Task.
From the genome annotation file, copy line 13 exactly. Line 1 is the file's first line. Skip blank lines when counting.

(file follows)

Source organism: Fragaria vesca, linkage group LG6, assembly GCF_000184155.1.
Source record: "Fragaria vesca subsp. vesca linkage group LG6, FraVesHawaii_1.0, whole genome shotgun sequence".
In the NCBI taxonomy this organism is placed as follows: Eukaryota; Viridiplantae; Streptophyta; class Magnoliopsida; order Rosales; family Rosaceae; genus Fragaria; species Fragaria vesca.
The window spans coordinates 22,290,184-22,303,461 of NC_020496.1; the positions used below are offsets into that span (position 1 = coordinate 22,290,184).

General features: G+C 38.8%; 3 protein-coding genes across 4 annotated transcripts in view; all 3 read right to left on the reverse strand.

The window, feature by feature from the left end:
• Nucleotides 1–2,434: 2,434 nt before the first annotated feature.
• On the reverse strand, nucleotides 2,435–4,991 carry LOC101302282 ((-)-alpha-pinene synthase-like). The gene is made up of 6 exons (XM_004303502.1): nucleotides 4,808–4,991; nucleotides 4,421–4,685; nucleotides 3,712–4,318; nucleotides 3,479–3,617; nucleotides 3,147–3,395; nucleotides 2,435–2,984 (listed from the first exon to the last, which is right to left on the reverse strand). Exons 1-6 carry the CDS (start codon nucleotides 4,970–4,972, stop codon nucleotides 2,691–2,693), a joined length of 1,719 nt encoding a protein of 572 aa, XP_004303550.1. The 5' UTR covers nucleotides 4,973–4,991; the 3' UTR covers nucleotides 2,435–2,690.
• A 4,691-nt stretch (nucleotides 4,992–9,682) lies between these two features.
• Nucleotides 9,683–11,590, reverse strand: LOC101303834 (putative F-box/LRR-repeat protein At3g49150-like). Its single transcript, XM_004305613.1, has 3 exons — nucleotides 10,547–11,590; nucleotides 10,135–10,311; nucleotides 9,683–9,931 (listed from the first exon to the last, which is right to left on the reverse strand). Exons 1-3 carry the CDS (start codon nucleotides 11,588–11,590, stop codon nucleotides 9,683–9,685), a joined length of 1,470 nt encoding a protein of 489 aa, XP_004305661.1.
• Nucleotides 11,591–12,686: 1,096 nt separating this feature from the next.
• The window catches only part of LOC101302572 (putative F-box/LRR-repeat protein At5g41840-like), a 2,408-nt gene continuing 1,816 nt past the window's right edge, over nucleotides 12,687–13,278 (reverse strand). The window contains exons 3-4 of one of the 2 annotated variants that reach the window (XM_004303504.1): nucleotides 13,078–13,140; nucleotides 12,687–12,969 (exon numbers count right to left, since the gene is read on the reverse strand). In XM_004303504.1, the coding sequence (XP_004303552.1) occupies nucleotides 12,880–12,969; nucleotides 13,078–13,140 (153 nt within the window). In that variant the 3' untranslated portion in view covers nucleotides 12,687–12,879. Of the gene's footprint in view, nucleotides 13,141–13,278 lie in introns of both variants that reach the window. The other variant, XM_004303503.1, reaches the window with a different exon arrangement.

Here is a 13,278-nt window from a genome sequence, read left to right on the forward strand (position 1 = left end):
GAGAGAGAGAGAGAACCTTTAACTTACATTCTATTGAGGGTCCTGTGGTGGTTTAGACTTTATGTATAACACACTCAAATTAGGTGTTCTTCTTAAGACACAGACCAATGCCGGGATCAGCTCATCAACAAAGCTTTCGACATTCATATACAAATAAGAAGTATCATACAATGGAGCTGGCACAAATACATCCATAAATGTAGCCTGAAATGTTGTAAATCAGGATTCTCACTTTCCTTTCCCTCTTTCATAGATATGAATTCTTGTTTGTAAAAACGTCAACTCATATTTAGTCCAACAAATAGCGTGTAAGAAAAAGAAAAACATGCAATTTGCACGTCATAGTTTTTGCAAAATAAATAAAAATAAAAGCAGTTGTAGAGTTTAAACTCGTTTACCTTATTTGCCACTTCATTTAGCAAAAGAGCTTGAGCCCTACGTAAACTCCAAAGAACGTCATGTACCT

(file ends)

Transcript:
Here is a 13,278-nt window from a genome sequence, read left to right on the forward strand (position 1 = left end):